When India grows, world grows: Modi addresses equal opportunities and successful democracy in his UNGA speech

WION Web Team
Washington, United States Published: Sep 25, 2021, 07:10 PM(IST)

UNGA Photograph:( Twitter )

Story highlights

Indian Prime Minister Narendra Modi addressed the 76th United Nations General Assembly (UNGA) in which he talked about various topics ranging from coronavirus pandemic, green hydrogen, Covid vaccine and democracy

Indian Prime Minister Narendra Modi addressed the United Nations General Assembly (UNGA) in person for the first time since the pandemic.

Talking about India’s successful democracy, the leader said "India is best example of diversity, power of democracy."

He used an example from his personal upbringing and said that the best example of India’s success in democracy is that "a child of a tea seller is addressing UN for fourth time".

Also read | PM Modi at UNGA: Covid taught world that global economy should be more diversified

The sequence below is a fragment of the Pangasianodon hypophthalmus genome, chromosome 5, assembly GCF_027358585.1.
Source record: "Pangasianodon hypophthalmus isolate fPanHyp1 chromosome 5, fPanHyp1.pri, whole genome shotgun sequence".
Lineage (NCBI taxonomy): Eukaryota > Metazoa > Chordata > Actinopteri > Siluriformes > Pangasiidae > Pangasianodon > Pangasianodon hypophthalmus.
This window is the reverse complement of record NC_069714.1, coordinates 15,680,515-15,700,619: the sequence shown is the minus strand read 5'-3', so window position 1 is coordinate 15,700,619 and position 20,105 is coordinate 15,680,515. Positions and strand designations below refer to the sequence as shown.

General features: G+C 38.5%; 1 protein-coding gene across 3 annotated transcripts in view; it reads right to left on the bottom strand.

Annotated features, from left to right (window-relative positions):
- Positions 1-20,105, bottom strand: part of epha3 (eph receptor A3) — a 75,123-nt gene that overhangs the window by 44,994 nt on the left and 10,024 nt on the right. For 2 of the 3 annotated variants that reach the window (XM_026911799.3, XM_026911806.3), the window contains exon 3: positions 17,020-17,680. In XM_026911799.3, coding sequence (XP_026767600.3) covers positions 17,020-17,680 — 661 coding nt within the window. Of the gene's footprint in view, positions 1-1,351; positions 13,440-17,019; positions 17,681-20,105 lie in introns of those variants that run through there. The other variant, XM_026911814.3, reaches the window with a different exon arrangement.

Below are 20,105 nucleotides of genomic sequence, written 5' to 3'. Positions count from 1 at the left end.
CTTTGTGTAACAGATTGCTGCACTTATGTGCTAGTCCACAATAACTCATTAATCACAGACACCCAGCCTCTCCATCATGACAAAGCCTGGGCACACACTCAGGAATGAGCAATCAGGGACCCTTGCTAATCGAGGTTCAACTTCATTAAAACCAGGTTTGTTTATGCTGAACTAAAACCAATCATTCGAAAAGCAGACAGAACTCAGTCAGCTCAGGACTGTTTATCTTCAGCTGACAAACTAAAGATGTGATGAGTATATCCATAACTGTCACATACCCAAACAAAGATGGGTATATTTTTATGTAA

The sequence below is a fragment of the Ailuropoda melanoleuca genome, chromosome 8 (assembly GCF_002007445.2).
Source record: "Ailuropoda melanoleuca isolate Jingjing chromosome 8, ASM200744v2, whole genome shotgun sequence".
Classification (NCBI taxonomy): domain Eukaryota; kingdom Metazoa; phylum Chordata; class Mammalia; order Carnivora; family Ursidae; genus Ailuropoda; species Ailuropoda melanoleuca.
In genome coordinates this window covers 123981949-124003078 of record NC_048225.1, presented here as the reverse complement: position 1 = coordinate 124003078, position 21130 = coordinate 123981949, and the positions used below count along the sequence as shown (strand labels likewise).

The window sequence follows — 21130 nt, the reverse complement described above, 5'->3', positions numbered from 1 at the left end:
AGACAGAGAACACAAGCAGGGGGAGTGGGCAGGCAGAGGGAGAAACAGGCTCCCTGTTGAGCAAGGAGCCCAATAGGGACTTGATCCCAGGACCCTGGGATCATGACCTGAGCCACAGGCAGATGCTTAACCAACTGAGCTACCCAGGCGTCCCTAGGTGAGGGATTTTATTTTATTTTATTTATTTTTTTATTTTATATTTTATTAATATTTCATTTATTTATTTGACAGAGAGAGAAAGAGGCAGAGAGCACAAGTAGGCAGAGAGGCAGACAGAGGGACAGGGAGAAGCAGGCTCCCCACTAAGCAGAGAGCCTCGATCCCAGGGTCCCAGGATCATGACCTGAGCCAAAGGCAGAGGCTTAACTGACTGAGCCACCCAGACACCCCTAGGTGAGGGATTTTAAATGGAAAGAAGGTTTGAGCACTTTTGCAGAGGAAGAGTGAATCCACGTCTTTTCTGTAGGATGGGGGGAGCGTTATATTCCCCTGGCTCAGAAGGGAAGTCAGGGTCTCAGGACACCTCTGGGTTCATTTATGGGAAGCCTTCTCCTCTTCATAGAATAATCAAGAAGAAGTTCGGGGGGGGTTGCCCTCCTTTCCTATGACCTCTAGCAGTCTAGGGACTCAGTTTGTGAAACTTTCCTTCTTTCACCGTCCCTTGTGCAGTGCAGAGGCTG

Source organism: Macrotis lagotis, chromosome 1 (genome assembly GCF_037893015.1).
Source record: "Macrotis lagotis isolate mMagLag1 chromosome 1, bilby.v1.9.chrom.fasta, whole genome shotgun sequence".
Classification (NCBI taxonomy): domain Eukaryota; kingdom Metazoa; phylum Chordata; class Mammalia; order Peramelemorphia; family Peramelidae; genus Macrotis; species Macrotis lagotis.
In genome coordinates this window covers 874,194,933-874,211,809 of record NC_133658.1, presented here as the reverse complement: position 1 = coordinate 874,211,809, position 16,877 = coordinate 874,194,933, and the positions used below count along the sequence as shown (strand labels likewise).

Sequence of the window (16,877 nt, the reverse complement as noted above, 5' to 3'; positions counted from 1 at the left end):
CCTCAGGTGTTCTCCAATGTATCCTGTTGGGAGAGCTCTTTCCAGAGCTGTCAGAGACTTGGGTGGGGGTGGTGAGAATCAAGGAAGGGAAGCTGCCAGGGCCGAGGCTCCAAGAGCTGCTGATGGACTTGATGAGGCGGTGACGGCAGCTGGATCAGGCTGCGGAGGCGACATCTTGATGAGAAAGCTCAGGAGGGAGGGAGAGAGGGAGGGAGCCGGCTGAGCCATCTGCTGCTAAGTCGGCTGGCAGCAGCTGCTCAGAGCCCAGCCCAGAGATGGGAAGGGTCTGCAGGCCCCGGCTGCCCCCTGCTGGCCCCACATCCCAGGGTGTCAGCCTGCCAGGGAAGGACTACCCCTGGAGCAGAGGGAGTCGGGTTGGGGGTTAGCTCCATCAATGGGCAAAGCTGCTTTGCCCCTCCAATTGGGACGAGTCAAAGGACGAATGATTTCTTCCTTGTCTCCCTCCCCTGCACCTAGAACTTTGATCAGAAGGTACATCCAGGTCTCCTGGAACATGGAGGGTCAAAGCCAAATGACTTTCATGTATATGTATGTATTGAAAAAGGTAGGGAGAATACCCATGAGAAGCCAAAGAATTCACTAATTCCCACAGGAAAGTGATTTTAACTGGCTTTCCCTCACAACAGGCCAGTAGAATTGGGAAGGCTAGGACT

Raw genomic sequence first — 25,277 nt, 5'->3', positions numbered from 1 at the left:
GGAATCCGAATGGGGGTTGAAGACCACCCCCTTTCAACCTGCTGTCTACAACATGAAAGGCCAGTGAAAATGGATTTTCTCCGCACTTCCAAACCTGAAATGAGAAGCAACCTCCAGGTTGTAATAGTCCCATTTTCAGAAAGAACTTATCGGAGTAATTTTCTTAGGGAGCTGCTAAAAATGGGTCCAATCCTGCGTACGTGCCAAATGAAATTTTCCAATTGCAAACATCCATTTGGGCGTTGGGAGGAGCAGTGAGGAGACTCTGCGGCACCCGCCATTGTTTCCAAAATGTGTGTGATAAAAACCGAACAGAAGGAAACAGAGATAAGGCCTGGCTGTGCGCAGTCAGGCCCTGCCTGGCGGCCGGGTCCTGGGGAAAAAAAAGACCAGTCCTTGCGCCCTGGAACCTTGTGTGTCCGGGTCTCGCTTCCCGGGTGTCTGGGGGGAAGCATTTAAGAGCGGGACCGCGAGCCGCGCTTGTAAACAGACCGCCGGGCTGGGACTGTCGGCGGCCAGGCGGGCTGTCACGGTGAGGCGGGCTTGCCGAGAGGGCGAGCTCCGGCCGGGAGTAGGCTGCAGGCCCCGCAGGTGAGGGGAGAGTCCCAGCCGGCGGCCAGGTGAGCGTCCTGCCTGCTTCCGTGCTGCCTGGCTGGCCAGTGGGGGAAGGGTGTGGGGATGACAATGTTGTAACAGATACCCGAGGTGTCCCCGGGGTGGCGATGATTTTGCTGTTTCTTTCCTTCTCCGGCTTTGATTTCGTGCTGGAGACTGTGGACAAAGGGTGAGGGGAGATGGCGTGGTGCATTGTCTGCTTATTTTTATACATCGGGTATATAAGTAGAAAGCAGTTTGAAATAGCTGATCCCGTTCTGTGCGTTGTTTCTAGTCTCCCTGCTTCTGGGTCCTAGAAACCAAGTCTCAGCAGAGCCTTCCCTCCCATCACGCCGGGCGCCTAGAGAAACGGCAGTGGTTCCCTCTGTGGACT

Talking about providing equal opportunities to everyone as part of a successful democracy, the leader said that India is now moving towards integrated equitable development.

India has been able to provide free medical services to more than 500 million (50 crore) people of the country. The Modi administration is also working at making sure that every citizen of the country gets clean drinking water and has therefore been working on making piped water accessible for 170 million households.

Also read | India is first to develop world's first DNA vaccine: PM Modi

"Polluted water is a very big problem, not just for India but for the entire world. In order to address this, we are carrying out a very big campaign to ensure that piped water clean water reaches over 170 million homes," Modi said.

He also talked about people having proper property rights to their home and laid out Indian government’s plans to map nearly 600,000 villages across the country.

"People must have property rights to their home and land i.e. ownership records are must. In the most developed countries there are a large no of people who do not have property rights to their land and homes," he said. "Today, we are using drones in India to map over 600,000 villages and by doing so we are giving people their digital records of their homes and land. These digital records not only reduce property disputes but also give people increased access to credit and bank loans."

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